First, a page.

A Layman's Guide to Individual Health Insurance


Building your foundation of essential knowledge about individual health insurance policies.

What Is Individual Health Insurance?

Regulated under state law, individual health insurance is coverage purchased by an independent person (like you), not provided by an employer. Although it is called individual health insurance, the available policies can cover your family.

When you say “cover,” what exactly does that mean? 

Individual health insurance helps pay for medical expenses for an illness, injury, or other condition. If you are unsure of the benefits of this coverage, consider the following:

  • Accidents or health issues can occur at any time.
  • Medical care can be incredibly expensive and is the number one cause of bankruptcy.
  • Insurance companies give you access to networks of doctors and hospitals with negotiated lower rates.

More specifically, individual health insurance plans must cover 10 essential health benefits, including:

  • Ambulatory services
  • Emergency services
  • Hospitalization
  • Maternity care
  • Mental health care
  • Prescription drugs
  • Laboratory services
  • Preventive and wellness services
  • Pediatric services
  • Rehabilitative and habilitative services and devices

How Does Individual Health Insurance Differ from Employer-Based Coverage?

Health insurance provided by your employer is also called group coverage. Companies perform research, select an insurance company, and choose plan options for employees. This is the status quo for many businesses, but times have changed. Rising healthcare costs have hindered the ability of some companies to pay for health insurance despite penalties they may face under the employer mandate. The effects of these costs are especially true for small businesses. Since small businesses are exempt from the employer mandate, offering group coverage simply may not be an option.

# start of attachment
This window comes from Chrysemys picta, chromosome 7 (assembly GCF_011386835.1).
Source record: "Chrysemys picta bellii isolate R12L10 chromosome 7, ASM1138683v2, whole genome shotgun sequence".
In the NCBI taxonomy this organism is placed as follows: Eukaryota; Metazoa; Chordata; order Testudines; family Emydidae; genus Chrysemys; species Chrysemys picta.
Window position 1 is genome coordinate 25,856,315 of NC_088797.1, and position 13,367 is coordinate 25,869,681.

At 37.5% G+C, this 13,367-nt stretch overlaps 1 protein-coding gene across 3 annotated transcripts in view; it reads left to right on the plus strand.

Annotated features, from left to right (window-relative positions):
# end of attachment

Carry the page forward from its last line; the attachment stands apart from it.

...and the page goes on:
But don’t fret. This change isn’t for the worse. People without access to employer health insurance plans can purchase individual health insurance, and there are several advantages:

  1. You have choices. Select the insurance company, plan, and options that best fit you and your family’s needs.
  2. You have control. Switch plans, options, or insurance companies without HR telling you what to do.
  3. You have independence. Take it with you no matter when, where, and how you change jobs.

It is important to note that if your employer is able to offer group coverage, you are not eligible for subsidies.

What Do These Health Insurance Terms Mean?

Though there are dozens of terms in the realm of health insurance, there are four primary terms that you should understand.

Coinsurance: the percentage of your medical bill that you pay after your deductible has been paid.

Copayment (Copay): the flat fee you pay each time you visit the doctor or fill a prescription. It may or may not count toward your deductible.

Deductible: the set amount you pay toward your medical bills every year before your insurance company starts paying. This amount varies by plan.

Premium: the amount you pay your health insurance company in order to keep your coverage active. It is usually paid in monthly installments.

At this point, you have a fairly good understanding of what individual health insurance is, how it works, and how it’s different from what an employer may have offered. You may now be wondering what can stop you from getting a policy.